Imagine the individual in the third level of her moral development, the postconventional level, where behavior is judged on the individual’s own values and principles, partly or completely separated from the perceptions of family, groups and society as described earlier. In stage V, the social contract, legalistic orientation, the individual will balance eating or not eating meat on critically examined values of the society (how does the society values the well-being of animals?), combined with freedom to personally agree or disagree with these values. Now there are two situations in which it is likely that the individual will stop eating meat. If the society values animal welfare (1), the individual could agree with these values and therefore chooses to become a vegetarian. However, if the society does not put high value on avoiding the consumption of meat by not considering animal welfare as an important merit (2), the individual might think that this point of view should be changed based on rational considerations or social utility (which is why this stage differs from stage IV). This disagreement can prevent the individual from eating meat.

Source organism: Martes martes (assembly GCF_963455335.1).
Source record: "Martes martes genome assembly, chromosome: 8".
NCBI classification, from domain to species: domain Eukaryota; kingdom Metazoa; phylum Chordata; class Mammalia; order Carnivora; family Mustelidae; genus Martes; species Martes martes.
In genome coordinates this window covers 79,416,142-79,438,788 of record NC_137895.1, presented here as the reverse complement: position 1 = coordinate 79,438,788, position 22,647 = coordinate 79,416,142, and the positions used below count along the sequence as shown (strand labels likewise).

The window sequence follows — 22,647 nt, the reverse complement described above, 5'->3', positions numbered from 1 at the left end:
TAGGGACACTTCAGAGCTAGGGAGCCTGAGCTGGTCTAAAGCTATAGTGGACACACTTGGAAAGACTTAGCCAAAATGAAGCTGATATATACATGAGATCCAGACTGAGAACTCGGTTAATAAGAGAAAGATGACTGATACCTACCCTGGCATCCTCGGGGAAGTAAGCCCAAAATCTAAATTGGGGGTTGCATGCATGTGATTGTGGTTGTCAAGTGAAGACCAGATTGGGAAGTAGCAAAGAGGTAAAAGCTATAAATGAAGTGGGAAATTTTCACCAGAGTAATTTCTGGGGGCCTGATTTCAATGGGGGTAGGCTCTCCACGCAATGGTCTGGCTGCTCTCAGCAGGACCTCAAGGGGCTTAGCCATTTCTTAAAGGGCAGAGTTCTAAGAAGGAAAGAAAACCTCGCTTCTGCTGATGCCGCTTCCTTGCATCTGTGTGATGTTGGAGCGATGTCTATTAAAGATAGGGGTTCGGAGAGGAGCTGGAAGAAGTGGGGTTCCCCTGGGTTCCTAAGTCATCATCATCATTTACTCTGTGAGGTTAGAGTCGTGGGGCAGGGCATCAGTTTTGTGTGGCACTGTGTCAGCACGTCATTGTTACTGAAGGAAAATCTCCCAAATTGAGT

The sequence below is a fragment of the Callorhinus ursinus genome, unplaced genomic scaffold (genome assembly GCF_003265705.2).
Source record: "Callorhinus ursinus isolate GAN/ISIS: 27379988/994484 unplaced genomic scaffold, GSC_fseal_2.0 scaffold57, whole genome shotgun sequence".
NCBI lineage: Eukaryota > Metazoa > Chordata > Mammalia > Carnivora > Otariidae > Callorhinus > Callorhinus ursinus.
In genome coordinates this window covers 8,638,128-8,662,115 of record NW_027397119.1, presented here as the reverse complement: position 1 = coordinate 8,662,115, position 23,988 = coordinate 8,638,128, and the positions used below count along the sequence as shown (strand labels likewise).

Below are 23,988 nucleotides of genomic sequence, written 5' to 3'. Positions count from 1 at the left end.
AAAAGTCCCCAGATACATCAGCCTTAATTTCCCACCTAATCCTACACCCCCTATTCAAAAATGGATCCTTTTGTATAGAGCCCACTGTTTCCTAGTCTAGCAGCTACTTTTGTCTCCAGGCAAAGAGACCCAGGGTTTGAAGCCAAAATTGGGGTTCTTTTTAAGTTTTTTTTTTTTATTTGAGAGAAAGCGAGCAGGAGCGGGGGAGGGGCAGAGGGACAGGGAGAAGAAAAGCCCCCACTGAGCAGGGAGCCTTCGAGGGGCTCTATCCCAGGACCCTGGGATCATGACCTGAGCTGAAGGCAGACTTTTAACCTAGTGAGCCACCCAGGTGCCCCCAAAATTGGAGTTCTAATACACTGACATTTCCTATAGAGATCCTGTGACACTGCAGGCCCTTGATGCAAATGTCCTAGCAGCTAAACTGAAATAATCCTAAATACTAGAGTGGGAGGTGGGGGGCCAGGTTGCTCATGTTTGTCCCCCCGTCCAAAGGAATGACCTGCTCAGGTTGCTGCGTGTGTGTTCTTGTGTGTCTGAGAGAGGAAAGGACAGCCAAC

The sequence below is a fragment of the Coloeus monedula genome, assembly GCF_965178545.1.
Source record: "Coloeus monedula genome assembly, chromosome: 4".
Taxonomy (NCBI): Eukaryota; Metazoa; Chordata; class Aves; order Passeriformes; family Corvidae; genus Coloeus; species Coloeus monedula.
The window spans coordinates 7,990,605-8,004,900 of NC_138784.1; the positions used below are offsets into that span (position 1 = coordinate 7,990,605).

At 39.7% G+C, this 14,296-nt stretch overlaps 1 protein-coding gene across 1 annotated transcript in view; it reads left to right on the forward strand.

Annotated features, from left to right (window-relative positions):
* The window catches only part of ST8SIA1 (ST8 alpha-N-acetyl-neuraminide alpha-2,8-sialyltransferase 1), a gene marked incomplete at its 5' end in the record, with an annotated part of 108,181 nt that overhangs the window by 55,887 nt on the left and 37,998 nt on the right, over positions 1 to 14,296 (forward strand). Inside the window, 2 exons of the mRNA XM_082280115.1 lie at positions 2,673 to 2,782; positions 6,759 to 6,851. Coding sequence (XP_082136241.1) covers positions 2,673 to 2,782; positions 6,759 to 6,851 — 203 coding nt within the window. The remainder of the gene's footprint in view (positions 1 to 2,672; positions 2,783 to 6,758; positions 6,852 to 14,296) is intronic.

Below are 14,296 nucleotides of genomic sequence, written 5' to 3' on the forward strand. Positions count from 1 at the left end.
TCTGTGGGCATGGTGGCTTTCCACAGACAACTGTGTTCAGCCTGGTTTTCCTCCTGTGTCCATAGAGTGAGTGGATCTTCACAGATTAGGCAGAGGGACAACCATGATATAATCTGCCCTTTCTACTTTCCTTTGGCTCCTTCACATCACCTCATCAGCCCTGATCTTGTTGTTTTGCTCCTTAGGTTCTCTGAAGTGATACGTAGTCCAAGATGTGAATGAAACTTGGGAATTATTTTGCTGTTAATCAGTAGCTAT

In stage VI, the universal-ethical-principle orientation, the individual will balance eating or not eating meat on self-chosen ethical principles based on logic, universality and consistency. As Kohlberg argues, these principles are more abstract and ethically founded than the concrete moral rules and perceptions of previous stages. Personal conceptions of justice, equality and dignity are the foundation for the advanced principles of stage VI. This foundation relates to some of the more ‘humanistic’ arguments for not eating meat which were pointed out earlier in this paper, such as equality between humans and animals, environmental protection and social justice. This means that an individual in the highest stage of moral development is capable of developing her own principles on how we should treat animals. She will assemble ideas on eating meat based on her own advanced ethical reasoning, keeping into account all ramifications of meat consumption. For example, an individual might construct ideas on equality just as Peter Singer (1979) has argued for (concepts of equality cannot be limited to humans), or an individual can make the following philosophical deliberation to develop a motive for not eating meat: